Event Strategies in a Shifting Environment
March 04, 2020
Image credit: (tvsdesign/Design Las Vegas)
The public health scare around COVID-19 has had an immediate impact on the event industry bringing uncertainty and unpredictability. At Sparks, we’ve been listening to the CDC and WHO for guidelines to keep our teams safe and healthy, and our number one priority remains the well-being of our employees and clients.
This is a dynamic situation. Cancellations are continuing across various industries but many significant conferences and events are still occurring. We support clients on both sides of the decision – those moving forward with experiential plans and those that are changing course. We believe there is no substitute for face-to-face communications and experiences, but what if circumstances prevent them from happening? When a temporary travel halt or a team pause inhibits a live program, it is a chance to double down on strategy and look hard at making this time count.
We’ve lined up a few core tenants to keep in mind as our environment continues to shift. We’d love to talk to you more about how to keep a smart audience strategy going - even if it means temporarily not hanging out in person for a short while.
1. Think long-term.
Immediate cancellations and travel halts will come and go - but audiences can be forever. Now’s the time to consider alternate strategies that support KPI’s and long-term initiatives. What is your plan to reach a potential participant four or six months from now? A longer term event planning blueprint - one supported by strong portfolio analysis - is what will buoy a brand in these times. Take this time to look at your brand’s placement to audiences and shows in the next few months - are you reaching your audience metrics in the way you want? When the environment becomes more favorable to live experiences, will you be ready to hit the ground running in a way you are confident hits your marketing goals and KPI’s?
2. Sharpen a digital strategy.
Digital events are trending as a possible bridge to support programs that may not be able to take place in person. It’s not enough to put a speaker onto a webcast and hope that’s a substitute. What was going to be engaging on stage in-person is not necessarily going to translate over a small screen. Are announcements being made or products launched? Consider when you can leverage a unique user experience design approach with a digital event that can help recreate discovery, networking opportunities, and educational experiences - just as your audiences would expect at live events.
3. Measure for success - now more than ever.
How have KPI’s changed if you are moving to either a reduced or digital-only event? Who is listening to your content online and actively engaging in it? What goals have you established for a digital engagement, and how are you measuring for success? Embarking on an appropriate measurement plan will help brands understand how to engage and attract audiences in the coming months.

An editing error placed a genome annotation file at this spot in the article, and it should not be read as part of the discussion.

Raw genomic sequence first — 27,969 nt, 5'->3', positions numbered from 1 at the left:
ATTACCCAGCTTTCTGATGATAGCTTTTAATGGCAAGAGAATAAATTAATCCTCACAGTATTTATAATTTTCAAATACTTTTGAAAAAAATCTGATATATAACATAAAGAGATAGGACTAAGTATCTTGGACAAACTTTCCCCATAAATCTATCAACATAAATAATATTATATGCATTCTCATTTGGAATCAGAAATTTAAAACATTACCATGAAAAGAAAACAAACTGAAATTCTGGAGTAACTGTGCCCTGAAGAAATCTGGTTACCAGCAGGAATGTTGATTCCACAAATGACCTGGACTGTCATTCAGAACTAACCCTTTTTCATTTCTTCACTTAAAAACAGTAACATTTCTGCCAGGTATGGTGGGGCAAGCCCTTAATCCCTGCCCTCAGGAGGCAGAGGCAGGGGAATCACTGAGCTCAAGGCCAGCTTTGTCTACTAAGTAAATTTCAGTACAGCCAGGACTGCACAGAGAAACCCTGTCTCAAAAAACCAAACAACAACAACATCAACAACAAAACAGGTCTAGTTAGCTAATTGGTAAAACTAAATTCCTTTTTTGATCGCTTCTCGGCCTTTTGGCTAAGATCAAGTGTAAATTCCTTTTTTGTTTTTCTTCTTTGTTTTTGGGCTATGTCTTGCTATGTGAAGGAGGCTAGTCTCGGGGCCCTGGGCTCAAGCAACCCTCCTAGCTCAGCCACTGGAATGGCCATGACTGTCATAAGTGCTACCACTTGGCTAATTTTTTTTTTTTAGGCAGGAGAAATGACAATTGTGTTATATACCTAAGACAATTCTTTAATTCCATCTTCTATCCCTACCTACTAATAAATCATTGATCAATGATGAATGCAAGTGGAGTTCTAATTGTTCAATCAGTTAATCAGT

4. Content is critical.
Understand first if an event is being moved to an all-digital experience or a hybrid experience. Once that’s in place - does the audience change, and is the content still correct? Look at presentation length and squint at how content needs to be customized- or even redirected. Think about if video-based content can be generated to use instead of talking heads (and therefore easily distributed and reused), and look for opportunities to support the visuals with more dynamic graphics to maximize engagement. Finally, recognize if speakers need to be supported with interstitials or even additional presenters, and take the time to have everyone rehearse over VC to make sure messaging translates in a good way.
5. Follow up, big time.
A lack of face-to-face engagement pumps up the pressure to engage in a strong communication plan not only before a digital or reduced experience, but after. Establishing a platform to field questions when attendees can’t meet you face-to-face - online in live forums, or even through platforms for comments to arrive anonymously. Look at what questions and topics come up repeatedly - find patterns, and hone accordingly. A strong communication strategy with good cadence is what supports content and client reach appropriately.
We remain committed to our clients and open for business, ready to support in whatever way is best for our partners. We’re here for the long haul, and look forward to helping everyone make the most of these changing times.
For more on Sparks' experiential strategy click here.
Posted by Kristy Elisano | Request as a Speaker
Caffeine dependent Jersey girl. Inspired by creative risk takers and underdogs. Chief Marketing Officer, Doodle owner and lover of all things chocolate.